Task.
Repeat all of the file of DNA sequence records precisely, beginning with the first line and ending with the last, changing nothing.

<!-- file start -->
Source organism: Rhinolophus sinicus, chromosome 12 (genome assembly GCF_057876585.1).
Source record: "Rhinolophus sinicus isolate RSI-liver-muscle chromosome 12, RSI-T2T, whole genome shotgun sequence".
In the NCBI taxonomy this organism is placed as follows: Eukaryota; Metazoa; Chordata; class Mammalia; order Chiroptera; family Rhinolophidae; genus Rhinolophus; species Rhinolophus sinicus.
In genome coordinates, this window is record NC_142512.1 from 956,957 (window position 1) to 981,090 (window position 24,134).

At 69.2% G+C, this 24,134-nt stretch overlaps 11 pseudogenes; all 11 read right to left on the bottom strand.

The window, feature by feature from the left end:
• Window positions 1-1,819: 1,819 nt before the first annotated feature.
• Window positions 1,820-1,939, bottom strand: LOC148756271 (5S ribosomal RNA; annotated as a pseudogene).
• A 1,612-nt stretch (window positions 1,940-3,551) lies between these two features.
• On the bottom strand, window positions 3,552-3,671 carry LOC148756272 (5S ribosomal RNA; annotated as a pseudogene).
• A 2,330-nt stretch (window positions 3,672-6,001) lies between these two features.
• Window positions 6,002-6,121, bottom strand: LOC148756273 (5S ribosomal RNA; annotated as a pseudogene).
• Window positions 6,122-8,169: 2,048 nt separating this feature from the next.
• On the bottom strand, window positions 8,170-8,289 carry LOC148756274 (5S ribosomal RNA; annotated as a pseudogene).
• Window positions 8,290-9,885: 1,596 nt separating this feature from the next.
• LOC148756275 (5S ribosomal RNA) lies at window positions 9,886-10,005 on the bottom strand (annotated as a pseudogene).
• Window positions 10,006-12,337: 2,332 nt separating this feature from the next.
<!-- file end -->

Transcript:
Source organism: Rhinolophus sinicus, chromosome 12 (genome assembly GCF_057876585.1).
Source record: "Rhinolophus sinicus isolate RSI-liver-muscle chromosome 12, RSI-T2T, whole genome shotgun sequence".
In the NCBI taxonomy this organism is placed as follows: Eukaryota; Metazoa; Chordata; class Mammalia; order Chiroptera; family Rhinolophidae; genus Rhinolophus; species Rhinolophus sinicus.
In genome coordinates, this window is record NC_142512.1 from 956,957 (window position 1) to 981,090 (window position 24,134).

At 69.2% G+C, this 24,134-nt stretch overlaps 11 pseudogenes; all 11 read right to left on the bottom strand.

The window, feature by feature from the left end:
• Window positions 1-1,819: 1,819 nt before the first annotated feature.
• Window positions 1,820-1,939, bottom strand: LOC148756271 (5S ribosomal RNA; annotated as a pseudogene).
• A 1,612-nt stretch (window positions 1,940-3,551) lies between these two features.
• On the bottom strand, window positions 3,552-3,671 carry LOC148756272 (5S ribosomal RNA; annotated as a pseudogene).
• A 2,330-nt stretch (window positions 3,672-6,001) lies between these two features.
• Window positions 6,002-6,121, bottom strand: LOC148756273 (5S ribosomal RNA; annotated as a pseudogene).
• Window positions 6,122-8,169: 2,048 nt separating this feature from the next.
• On the bottom strand, window positions 8,170-8,289 carry LOC148756274 (5S ribosomal RNA; annotated as a pseudogene).
• Window positions 8,290-9,885: 1,596 nt separating this feature from the next.
• LOC148756275 (5S ribosomal RNA) lies at window positions 9,886-10,005 on the bottom strand (annotated as a pseudogene).
• Window positions 10,006-12,337: 2,332 nt separating this feature from the next.